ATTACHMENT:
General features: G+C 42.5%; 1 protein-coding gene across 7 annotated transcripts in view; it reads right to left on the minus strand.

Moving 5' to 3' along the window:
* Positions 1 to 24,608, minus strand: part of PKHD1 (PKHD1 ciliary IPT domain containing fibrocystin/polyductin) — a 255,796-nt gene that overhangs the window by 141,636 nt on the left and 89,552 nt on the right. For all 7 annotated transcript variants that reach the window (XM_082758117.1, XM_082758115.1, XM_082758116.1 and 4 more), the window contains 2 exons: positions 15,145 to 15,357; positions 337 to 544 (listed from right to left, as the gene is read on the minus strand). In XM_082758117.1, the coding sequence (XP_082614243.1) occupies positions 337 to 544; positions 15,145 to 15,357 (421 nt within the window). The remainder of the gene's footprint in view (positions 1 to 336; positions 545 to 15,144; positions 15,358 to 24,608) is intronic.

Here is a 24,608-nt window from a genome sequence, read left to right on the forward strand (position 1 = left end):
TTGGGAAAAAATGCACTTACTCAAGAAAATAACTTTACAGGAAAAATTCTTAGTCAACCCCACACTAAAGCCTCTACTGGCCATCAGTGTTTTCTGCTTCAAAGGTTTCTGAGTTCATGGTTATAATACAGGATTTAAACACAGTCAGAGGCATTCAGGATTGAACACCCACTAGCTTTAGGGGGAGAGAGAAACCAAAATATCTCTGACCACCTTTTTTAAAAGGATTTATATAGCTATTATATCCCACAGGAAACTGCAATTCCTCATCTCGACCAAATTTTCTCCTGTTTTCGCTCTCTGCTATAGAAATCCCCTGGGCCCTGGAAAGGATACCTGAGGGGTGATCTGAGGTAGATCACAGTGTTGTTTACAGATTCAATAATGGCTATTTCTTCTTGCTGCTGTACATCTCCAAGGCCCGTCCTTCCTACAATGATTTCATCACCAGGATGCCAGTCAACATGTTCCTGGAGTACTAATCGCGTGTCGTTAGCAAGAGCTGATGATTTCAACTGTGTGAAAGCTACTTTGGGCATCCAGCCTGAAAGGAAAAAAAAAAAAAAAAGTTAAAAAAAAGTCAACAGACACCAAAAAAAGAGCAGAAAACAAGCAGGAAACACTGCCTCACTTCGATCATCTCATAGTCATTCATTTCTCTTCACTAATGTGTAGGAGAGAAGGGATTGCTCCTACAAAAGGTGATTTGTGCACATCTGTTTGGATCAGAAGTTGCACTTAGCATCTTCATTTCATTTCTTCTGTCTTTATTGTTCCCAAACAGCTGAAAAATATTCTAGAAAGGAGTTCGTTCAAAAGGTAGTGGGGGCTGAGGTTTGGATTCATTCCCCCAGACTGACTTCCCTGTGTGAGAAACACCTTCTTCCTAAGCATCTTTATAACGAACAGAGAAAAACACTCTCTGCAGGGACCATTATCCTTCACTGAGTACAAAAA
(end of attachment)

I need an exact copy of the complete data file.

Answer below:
General features: G+C 42.5%; 1 protein-coding gene across 7 annotated transcripts in view; it reads right to left on the minus strand.

Moving 5' to 3' along the window:
* Positions 1 to 24,608, minus strand: part of PKHD1 (PKHD1 ciliary IPT domain containing fibrocystin/polyductin) — a 255,796-nt gene that overhangs the window by 141,636 nt on the left and 89,552 nt on the right. For all 7 annotated transcript variants that reach the window (XM_082758117.1, XM_082758115.1, XM_082758116.1 and 4 more), the window contains 2 exons: positions 15,145 to 15,357; positions 337 to 544 (listed from right to left, as the gene is read on the minus strand). In XM_082758117.1, the coding sequence (XP_082614243.1) occupies positions 337 to 544; positions 15,145 to 15,357 (421 nt within the window). The remainder of the gene's footprint in view (positions 1 to 336; positions 545 to 15,144; positions 15,358 to 24,608) is intronic.

Here is a 24,608-nt window from a genome sequence, read left to right on the forward strand (position 1 = left end):
TTGGGAAAAAATGCACTTACTCAAGAAAATAACTTTACAGGAAAAATTCTTAGTCAACCCCACACTAAAGCCTCTACTGGCCATCAGTGTTTTCTGCTTCAAAGGTTTCTGAGTTCATGGTTATAATACAGGATTTAAACACAGTCAGAGGCATTCAGGATTGAACACCCACTAGCTTTAGGGGGAGAGAGAAACCAAAATATCTCTGACCACCTTTTTTAAAAGGATTTATATAGCTATTATATCCCACAGGAAACTGCAATTCCTCATCTCGACCAAATTTTCTCCTGTTTTCGCTCTCTGCTATAGAAATCCCCTGGGCCCTGGAAAGGATACCTGAGGGGTGATCTGAGGTAGATCACAGTGTTGTTTACAGATTCAATAATGGCTATTTCTTCTTGCTGCTGTACATCTCCAAGGCCCGTCCTTCCTACAATGATTTCATCACCAGGATGCCAGTCAACATGTTCCTGGAGTACTAATCGCGTGTCGTTAGCAAGAGCTGATGATTTCAACTGTGTGAAAGCTACTTTGGGCATCCAGCCTGAAAGGAAAAAAAAAAAAAAAAGTTAAAAAAAAGTCAACAGACACCAAAAAAAGAGCAGAAAACAAGCAGGAAACACTGCCTCACTTCGATCATCTCATAGTCATTCATTTCTCTTCACTAATGTGTAGGAGAGAAGGGATTGCTCCTACAAAAGGTGATTTGTGCACATCTGTTTGGATCAGAAGTTGCACTTAGCATCTTCATTTCATTTCTTCTGTCTTTATTGTTCCCAAACAGCTGAAAAATATTCTAGAAAGGAGTTCGTTCAAAAGGTAGTGGGGGCTGAGGTTTGGATTCATTCCCCCAGACTGACTTCCCTGTGTGAGAAACACCTTCTTCCTAAGCATCTTTATAACGAACAGAGAAAAACACTCTCTGCAGGGACCATTATCCTTCACTGAGTACAAAAA